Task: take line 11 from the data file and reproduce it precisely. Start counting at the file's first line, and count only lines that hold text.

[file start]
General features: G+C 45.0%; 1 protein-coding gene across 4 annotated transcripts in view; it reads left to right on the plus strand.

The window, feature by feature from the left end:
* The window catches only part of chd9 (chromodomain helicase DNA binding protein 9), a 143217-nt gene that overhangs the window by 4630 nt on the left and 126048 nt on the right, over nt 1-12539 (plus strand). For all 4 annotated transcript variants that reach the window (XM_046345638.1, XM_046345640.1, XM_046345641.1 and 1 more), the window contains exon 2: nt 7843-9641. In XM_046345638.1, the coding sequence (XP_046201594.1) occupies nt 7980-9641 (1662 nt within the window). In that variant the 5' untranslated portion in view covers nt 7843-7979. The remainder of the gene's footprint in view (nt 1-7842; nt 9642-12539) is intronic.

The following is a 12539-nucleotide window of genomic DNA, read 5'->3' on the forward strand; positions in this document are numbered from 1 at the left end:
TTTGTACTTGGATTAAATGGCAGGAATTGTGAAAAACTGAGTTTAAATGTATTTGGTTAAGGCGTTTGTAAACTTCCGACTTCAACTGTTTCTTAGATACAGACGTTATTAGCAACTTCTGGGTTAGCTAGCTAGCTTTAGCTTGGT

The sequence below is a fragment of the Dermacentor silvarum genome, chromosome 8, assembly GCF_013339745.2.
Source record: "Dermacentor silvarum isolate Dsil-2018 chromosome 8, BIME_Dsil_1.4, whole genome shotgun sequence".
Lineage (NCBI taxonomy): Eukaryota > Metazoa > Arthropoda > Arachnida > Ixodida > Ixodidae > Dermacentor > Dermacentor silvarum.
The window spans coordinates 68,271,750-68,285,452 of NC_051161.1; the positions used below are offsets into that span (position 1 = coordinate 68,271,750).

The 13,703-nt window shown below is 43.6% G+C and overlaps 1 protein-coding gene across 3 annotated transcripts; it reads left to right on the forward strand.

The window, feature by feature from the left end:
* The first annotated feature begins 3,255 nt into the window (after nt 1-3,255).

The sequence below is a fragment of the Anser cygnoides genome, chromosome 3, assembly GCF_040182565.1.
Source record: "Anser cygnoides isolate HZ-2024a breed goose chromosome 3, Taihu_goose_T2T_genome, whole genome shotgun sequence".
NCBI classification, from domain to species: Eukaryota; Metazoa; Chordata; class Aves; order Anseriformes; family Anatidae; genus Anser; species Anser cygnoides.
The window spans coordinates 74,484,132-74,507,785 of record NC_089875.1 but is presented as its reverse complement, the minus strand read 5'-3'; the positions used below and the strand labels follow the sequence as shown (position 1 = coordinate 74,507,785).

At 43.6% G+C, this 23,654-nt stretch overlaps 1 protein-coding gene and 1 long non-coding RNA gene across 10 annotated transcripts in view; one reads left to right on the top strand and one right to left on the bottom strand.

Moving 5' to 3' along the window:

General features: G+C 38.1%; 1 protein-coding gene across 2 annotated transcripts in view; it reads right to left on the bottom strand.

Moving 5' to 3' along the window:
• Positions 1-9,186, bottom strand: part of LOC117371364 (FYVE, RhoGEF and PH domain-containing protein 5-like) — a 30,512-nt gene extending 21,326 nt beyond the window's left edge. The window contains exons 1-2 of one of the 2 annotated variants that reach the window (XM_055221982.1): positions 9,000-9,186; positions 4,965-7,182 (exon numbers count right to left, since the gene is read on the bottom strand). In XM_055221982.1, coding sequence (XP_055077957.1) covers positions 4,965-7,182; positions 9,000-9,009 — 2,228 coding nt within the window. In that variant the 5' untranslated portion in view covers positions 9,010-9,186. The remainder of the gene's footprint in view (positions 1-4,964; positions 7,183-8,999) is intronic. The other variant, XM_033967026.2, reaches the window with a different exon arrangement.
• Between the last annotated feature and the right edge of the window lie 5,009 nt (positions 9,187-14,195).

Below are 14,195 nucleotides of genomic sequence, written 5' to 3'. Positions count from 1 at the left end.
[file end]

The window, feature by feature from the left end: